The three began corresponding and exchanging photos of their Swiss Alpines. The germ of an idea began—they would form an organization to promote this orphan breed and attempt to get official recognition if it was possible. Marshall had been corresponding with Oman, who was in ill health in California. In fact, when she was in the hospital for the final time she made arrangements with Marshall for her beloved Oberhasli to go to the group of breeders in the East who were committed to work for the survival of the breed.

Very soon after that last correspondence, Oman died, and Marshall and Lib Zabriskie’s daughter immediately left for California where they picked up the remaining animals from her purebred herd and dispensed them to selected breeders in the East who pledged to carry on with the breed.

Years of work followed during which the members of the OBA publicized the breed through goat publications, gathered support from those interested, started a monthly newsletter, petitioned ADGA for the correct name, Oberhasli, and finally in 1979 the major objective was accomplished, the ADGA board of directors voted to give the Oberhasli its own herdbooks. The following year, the board voted to retrieve all American and part Oberhasli animals from the Alpine and other herdbooks. The Swiss Alpine title ceased to exist and the Oberhasli breed registry was born.

Ober-Boerd dairy goats exhibited the best three junior does at the 2007 ADGA National Show in Gillette, Wyoming. Laila, Jayda, and Gabriella (left to right), are bred and owned by the Schnipke family of Pandora, Ohio. Photo courtesy of Kirt Schnipke, http://ober_boerd.tripod.com/index.html
Ober-Boerd dairy goats exhibited the best three junior does at the 2007 ADGA National Show in Gillette, Wyoming. Laila, Jayda, and Gabriella (left to right), are bred and owned by the Schnipke family of Pandora, Ohio. Photo courtesy of Kirt Schnipke, http://ober_boerd.tripod.com/index.html

It has been almost 30 years since that major goal was reached. In that time there has been a rapid and phenomenal genetic progression of the breed. Through selective breeding Oberhasli breeders have done a great job of maintaining the attractive appearance of their breed while introducing more size, correctness in structure and strength of mammary. Rigorous culling and breeding for quality has resulted in their exquisite beauty, excellent production and show records. There are many Oberhasli (and their breeders) who have made notable contributions in the history of the breed, including Body-Shops 21 Cherry Pie (bred by Karyl Dronen, Minnesota), an Oberhasli doe who broke boundaries and became the trend-setter for the breed. A five-time ADGA National Show Champion (a record amount for any breed!), she was the one who started to show people that this breed could be competitive in the ring.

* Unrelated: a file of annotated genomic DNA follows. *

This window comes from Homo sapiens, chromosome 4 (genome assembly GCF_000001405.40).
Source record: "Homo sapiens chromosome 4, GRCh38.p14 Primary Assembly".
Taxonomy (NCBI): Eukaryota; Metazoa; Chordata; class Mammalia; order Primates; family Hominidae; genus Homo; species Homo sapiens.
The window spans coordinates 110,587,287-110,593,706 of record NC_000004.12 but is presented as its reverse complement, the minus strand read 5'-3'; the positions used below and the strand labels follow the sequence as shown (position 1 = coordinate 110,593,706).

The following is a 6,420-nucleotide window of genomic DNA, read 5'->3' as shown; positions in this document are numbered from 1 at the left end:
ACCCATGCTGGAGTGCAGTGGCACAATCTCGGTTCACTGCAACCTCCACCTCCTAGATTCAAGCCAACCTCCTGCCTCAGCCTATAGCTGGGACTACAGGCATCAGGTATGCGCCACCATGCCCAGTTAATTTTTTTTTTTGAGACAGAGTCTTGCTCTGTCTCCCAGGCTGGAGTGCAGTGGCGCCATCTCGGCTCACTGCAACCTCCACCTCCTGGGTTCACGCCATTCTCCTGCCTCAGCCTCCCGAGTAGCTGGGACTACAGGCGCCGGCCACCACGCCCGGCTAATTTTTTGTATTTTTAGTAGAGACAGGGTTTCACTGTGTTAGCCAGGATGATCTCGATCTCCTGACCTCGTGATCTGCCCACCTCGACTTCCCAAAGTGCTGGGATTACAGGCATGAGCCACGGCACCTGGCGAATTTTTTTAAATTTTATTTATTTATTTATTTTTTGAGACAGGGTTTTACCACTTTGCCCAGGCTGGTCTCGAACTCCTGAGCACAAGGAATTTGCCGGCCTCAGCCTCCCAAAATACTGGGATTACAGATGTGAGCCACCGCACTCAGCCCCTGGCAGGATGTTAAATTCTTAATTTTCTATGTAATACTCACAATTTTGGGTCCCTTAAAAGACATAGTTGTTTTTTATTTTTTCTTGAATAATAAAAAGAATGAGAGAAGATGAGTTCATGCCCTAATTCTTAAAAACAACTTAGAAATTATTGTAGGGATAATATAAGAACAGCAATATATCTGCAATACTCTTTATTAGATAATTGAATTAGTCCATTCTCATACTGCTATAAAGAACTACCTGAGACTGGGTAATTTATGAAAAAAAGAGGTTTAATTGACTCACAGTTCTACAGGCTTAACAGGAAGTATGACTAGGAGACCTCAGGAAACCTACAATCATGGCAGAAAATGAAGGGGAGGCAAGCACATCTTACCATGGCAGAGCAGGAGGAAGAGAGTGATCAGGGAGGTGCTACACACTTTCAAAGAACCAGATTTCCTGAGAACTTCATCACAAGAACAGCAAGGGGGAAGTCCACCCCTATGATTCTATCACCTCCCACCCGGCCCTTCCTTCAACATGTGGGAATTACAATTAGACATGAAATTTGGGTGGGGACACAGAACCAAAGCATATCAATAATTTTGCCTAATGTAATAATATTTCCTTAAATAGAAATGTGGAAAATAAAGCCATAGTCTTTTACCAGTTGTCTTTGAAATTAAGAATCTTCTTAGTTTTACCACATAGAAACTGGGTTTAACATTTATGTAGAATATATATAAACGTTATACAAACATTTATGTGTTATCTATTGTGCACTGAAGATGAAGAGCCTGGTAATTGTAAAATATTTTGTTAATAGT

There have been several Oberhasli breeders who in recent years have created a dynasty of outstanding Oberhasli genetics. Dave and Peg Daubert, Minnesota, have had many ADGA national show wins with their renowned Tonka-Tails Oberhasli, starting with Cherry Angel Cake, and following with the likes of Blueberry Dumpling, Divinity, Kendall Rae, and more recently, Victoria Ann, all name recognizable does in the industry. The Dauberts also bred one of the most widely used Oberhasli bucks of all time, ++*B SGCH Tonka-Tails Court Jester. Many Oberhasli pedigrees tout this buck by lineage, along with some other prominent old and well-known Oberhasli bucks like Lyme-Kiln Hans Michael and Perfection Little Red.

Another doe with a lot of influence on the Oberhasli breed was Desity Farm Souvenir, a two-time ADGA reserve national champion and the back-bone behind the herd, FDF-Pleasant-Fields. The FDF herd was very consistent in their style and appearance. Farrell and Debbie Fields, Ohio, accomplished a lot in a short amount of time and many foundation does go back to this herd.

There are many wonderful Oberhasli does and bucks that have contributed to the breed as it is recognized today, with continually higher Linear Appraisal scores, higher DHI records, and many Best In Show awards. While many top breeders have contributed to this rise, it is likely that the best is yet to come as people continue to be attracted to the unique style, color, personality and preferred milk flavor of the Oberhasli dairy goat.

According to the 2007 ADGA annual report, 1,795 American and purebred Oberhasli were registered in that year, and 920 animals were transferred. While these numbers keep the breed on the Rare and Endangered Species list kept by the Small Animal Conservancy, they are increasing each year and the Oberhasli breed is represented more and more in all parts of the country.

With contributions from Ruth McCormick, Kirt Schnipke, and Dairy Goats For Pleasure and Profit by Harvey Considine.